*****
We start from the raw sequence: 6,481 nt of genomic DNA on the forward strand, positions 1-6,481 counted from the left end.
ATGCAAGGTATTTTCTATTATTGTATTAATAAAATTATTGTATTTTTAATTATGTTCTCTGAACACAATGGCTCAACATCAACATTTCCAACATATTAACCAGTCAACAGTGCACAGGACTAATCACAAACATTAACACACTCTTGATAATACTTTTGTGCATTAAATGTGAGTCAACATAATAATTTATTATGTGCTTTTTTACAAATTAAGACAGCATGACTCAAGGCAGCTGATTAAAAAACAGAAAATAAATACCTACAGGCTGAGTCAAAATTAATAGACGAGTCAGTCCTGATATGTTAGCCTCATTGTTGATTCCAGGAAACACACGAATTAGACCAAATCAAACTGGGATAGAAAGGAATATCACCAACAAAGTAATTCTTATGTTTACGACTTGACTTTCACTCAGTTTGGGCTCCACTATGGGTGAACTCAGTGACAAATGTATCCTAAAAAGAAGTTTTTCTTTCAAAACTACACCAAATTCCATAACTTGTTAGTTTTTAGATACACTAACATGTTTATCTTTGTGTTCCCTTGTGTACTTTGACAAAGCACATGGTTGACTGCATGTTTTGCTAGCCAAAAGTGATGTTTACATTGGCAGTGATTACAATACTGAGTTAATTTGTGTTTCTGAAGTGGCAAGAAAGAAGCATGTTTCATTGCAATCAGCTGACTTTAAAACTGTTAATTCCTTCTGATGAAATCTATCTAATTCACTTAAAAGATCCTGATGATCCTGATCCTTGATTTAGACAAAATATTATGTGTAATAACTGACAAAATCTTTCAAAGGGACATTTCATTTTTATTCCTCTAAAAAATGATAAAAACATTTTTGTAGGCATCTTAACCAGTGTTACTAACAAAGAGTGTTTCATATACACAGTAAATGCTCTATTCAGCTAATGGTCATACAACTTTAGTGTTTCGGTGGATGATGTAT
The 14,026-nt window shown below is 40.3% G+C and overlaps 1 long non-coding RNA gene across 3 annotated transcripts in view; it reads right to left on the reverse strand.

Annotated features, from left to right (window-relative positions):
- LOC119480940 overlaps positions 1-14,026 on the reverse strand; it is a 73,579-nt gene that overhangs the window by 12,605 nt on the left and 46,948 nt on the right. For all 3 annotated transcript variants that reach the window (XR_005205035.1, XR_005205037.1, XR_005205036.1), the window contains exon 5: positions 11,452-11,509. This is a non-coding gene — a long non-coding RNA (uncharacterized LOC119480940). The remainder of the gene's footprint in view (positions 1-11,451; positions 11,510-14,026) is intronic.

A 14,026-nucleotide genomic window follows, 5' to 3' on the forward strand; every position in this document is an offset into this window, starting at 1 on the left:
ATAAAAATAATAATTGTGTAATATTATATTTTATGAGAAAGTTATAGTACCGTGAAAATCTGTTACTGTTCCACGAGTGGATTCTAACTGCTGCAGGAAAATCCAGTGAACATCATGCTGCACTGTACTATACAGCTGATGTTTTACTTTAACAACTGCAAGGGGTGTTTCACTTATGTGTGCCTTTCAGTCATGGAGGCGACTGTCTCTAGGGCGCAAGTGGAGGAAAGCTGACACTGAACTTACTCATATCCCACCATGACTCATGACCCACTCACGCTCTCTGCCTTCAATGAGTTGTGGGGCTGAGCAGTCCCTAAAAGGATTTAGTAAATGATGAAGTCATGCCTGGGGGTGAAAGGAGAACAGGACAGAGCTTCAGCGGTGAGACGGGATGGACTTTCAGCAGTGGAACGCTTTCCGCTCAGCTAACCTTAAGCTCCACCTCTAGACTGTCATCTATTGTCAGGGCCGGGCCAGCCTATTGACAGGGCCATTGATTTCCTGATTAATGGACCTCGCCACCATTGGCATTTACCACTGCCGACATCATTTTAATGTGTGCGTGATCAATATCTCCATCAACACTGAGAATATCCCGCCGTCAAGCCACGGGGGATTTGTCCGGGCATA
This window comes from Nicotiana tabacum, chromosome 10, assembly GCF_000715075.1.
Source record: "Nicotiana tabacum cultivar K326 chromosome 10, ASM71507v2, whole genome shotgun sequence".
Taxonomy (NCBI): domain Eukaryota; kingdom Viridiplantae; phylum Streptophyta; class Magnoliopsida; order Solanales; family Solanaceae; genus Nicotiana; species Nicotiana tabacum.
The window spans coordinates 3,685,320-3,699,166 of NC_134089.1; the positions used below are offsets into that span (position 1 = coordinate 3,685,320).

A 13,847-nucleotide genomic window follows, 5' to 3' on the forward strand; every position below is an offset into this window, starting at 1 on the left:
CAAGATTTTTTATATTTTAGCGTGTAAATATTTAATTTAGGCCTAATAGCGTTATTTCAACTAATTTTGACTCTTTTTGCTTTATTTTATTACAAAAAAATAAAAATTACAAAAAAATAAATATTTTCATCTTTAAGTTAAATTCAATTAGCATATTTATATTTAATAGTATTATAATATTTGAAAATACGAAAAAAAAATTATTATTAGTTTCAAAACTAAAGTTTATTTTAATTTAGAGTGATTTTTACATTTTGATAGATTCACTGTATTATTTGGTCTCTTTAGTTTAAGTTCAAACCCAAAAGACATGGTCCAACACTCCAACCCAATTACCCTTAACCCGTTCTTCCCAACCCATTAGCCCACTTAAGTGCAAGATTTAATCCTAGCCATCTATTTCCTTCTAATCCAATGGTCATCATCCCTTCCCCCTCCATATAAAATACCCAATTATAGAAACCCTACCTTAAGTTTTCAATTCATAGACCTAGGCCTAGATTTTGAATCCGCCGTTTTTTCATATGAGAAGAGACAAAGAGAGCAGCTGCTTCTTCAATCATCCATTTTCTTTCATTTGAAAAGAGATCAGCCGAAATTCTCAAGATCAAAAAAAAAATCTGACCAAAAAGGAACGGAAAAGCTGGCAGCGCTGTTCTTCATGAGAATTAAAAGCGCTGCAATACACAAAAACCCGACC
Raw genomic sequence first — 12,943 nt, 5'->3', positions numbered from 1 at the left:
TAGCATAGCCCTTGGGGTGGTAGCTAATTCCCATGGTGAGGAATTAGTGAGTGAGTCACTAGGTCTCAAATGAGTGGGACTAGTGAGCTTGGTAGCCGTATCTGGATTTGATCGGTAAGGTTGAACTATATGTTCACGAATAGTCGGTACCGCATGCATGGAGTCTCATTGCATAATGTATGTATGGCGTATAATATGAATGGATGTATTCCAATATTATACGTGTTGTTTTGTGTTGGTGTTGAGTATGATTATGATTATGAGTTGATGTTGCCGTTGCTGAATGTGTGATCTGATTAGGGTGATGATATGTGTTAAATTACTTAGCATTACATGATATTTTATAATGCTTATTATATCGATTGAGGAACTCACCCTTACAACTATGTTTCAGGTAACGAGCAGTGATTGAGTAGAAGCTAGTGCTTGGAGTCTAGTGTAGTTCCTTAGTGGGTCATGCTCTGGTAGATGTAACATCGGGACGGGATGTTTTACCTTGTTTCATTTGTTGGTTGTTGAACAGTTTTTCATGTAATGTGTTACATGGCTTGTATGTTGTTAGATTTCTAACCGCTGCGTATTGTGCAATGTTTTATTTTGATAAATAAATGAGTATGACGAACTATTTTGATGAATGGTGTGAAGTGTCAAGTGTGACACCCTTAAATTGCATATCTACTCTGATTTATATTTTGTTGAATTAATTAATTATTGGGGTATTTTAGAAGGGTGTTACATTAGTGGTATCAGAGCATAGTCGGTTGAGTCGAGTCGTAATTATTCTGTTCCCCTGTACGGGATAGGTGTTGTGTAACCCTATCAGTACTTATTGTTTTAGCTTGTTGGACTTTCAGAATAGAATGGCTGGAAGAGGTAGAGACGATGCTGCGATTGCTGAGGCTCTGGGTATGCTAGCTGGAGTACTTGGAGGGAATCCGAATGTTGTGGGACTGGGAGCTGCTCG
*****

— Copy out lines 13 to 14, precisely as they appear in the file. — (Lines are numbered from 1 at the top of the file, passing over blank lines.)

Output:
CAAGATTTTTTATATTTTAGCGTGTAAATATTTAATTTAGGCCTAATAGCGTTATTTCAACTAATTTTGACTCTTTTTGCTTTATTTTATTACAAAAAAATAAAAATTACAAAAAAATAAATATTTTCATCTTTAAGTTAAATTCAATTAGCATATTTATATTTAATAGTATTATAATATTTGAAAATACGAAAAAAAAATTATTATTAGTTTCAAAACTAAAGTTTATTTTAATTTAGAGTGATTTTTACATTTTGATAGATTCACTGTATTATTTGGTCTCTTTAGTTTAAGTTCAAACCCAAAAGACATGGTCCAACACTCCAACCCAATTACCCTTAACCCGTTCTTCCCAACCCATTAGCCCACTTAAGTGCAAGATTTAATCCTAGCCATCTATTTCCTTCTAATCCAATGGTCATCATCCCTTCCCCCTCCATATAAAATACCCAATTATAGAAACCCTACCTTAAGTTTTCAATTCATAGACCTAGGCCTAGATTTTGAATCCGCCGTTTTTTCATATGAGAAGAGACAAAGAGAGCAGCTGCTTCTTCAATCATCCATTTTCTTTCATTTGAAAAGAGATCAGCCGAAATTCTCAAGATCAAAAAAAAAATCTGACCAAAAAGGAACGGAAAAGCTGGCAGCGCTGTTCTTCATGAGAATTAAAAGCGCTGCAATACACAAAAACCCGACC
Raw genomic sequence first — 12,943 nt, 5'->3', positions numbered from 1 at the left: